by Kevon Browne
St. Kitts and Nevis (WINN): A month after Haiti was struck by a 7.2 magnitude earthquake that killed some 2,246 Haitians, the territory now moves from an emergency phase to a recovery and reconstruction phase.
The infrastructure of the affected areas in the southern peninsular region of the country suffered significant damage.
“Haiti has 62 damaged health facilities, including 28 facilities that are severely damaged. Five of those have been structurally assessed with the support of an engineer from our Smart Safe Hospital Initiative, and others are on the list. We urgently need to repair the ones that can be repaired, and to reconstruct the ones that suffered severe damages, so that we can ensure a continuity of service in those areas,” reported Dr Carissa Etienne, Director of the Pan American Health Organisation (PAHO) during the last COVID-19 press briefing.
According to a situation report of the country from the United Nations Office for the Coordination of Humanitarian Affairs in early September, preliminary estimates of damages and
economic losses are at least US$1.5 billion, about 10 percent of the country’s gross domestic product.
PAHO continues to provide support to the government of Haiti with the help of other international organisations.
“To support the response efforts of the National Health Authorities, PAHO has deployed teams composed of 11 technical experts to support with things like coordination, data management, logistics, epidemiological surveillance, laboratory, water and sanitation and hygiene, obstetric, psychosocial support and health services. So, these PAHO teams work side by side with the Department of Health directorates in offices that were set up in three affected departments, and that was set up by us. We are also distributing medicines, medical supplies, including trauma and orthopaedic kits, to health facilities, both in the affected departments and in health facilities in Port-au-Prince, because those facilities supported the treatment of victims from the earthquake. Haiti is today being supported by 11 International emergency medical teams, or what we refer to as EMTs, that are deployed in the affected departments. Many of them are working really close to what were facilities before but are now damaged, and many international and local partners have deployed mobile clinics to the affected areas. Six other EMTs have now completed their missions and have left Haiti.”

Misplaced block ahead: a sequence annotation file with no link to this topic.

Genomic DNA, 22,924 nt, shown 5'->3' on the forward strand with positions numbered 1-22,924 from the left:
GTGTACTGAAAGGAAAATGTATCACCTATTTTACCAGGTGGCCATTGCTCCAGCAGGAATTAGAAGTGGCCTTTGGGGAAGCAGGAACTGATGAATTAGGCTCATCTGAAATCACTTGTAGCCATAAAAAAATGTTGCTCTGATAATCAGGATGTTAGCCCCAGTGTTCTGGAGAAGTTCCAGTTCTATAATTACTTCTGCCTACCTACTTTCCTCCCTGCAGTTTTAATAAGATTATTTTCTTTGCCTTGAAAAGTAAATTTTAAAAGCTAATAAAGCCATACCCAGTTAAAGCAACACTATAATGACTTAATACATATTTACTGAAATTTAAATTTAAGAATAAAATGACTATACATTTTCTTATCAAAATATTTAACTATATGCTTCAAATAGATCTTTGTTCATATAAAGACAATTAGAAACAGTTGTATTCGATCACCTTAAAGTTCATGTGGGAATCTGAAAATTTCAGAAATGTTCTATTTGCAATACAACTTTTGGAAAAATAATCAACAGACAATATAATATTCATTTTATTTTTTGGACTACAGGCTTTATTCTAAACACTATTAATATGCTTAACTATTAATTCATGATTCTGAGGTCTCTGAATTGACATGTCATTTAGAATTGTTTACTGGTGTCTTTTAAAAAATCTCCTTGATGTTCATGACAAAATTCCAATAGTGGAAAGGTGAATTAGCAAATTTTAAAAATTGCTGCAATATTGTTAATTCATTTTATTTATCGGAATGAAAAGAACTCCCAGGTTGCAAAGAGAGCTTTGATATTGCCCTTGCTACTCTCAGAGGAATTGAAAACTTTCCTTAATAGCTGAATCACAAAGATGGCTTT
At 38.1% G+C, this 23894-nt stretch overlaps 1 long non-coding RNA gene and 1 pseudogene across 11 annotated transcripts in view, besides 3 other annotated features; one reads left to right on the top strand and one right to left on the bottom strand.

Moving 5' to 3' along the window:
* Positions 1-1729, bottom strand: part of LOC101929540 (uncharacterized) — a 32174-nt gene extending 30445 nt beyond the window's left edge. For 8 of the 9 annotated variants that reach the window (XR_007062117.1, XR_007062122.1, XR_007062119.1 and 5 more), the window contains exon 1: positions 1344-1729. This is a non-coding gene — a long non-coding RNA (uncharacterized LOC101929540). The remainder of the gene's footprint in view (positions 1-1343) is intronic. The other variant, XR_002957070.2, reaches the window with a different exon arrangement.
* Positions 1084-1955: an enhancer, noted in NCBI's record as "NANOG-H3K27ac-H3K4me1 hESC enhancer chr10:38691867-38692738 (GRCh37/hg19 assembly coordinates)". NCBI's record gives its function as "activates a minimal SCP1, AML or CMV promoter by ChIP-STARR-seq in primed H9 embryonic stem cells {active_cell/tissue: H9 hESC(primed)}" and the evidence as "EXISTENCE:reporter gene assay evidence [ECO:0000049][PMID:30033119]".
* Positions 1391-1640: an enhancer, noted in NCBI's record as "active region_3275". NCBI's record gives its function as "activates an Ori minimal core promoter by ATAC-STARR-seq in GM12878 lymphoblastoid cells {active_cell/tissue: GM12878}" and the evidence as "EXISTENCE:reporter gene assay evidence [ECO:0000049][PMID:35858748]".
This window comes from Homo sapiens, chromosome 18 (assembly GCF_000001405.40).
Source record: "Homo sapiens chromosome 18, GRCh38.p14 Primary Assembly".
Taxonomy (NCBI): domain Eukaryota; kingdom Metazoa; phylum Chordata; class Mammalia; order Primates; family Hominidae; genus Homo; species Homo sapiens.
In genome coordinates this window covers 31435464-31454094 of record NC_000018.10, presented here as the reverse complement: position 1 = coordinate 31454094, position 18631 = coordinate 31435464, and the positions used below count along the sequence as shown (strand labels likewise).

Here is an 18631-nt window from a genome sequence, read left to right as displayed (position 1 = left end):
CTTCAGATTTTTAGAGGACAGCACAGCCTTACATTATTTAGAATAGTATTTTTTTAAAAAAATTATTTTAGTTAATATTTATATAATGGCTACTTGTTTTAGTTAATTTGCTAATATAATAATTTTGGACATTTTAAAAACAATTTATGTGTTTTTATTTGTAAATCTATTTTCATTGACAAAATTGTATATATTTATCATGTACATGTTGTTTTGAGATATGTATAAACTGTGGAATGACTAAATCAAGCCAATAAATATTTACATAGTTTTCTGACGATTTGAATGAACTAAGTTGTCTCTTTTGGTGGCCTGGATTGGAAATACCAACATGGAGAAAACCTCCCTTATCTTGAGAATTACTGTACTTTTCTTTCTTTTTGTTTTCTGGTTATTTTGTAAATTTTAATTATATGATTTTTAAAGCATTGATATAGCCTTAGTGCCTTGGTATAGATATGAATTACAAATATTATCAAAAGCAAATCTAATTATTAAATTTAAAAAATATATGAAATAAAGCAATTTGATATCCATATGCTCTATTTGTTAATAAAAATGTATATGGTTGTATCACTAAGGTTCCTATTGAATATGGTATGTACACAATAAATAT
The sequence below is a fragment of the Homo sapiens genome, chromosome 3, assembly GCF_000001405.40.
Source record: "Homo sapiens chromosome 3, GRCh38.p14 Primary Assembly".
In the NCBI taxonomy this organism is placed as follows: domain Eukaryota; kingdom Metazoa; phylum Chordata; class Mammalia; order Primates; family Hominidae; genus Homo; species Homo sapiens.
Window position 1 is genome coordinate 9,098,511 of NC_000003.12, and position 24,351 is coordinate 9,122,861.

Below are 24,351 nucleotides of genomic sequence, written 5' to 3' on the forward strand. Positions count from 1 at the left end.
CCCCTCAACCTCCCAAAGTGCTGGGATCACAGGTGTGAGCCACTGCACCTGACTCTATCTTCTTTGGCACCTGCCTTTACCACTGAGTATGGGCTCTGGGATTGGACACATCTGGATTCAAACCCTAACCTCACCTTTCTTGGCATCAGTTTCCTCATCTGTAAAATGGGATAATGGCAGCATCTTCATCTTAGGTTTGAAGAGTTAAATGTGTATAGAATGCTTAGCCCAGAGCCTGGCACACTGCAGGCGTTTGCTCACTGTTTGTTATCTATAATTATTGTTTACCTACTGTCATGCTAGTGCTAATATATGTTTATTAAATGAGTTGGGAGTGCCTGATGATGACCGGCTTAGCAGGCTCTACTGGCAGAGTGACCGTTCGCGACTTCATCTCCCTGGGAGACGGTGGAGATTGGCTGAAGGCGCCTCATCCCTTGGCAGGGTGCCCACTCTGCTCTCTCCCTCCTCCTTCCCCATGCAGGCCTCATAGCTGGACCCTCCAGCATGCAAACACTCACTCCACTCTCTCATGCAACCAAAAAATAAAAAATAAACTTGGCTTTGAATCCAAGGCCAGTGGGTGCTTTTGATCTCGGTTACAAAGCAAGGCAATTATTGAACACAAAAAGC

The director addressed some of the challenges humanitarian organisations are still facing in providing aid to the peninsular; challenges that were previously reported by international media houses right after the quake.
“I must say that the current security situation is hampering humanitarian efforts, and blockage of the main road leading to the southern peninsula is delaying the distribution of aid to the affected departments. Fuel shortages as well also hinder activities throughout the country. So UN agencies and partners, we are continuing to use helicopters, convoys and maritime transport to provide support and humanitarian aid to the affected areas, but that is making our work more difficult.”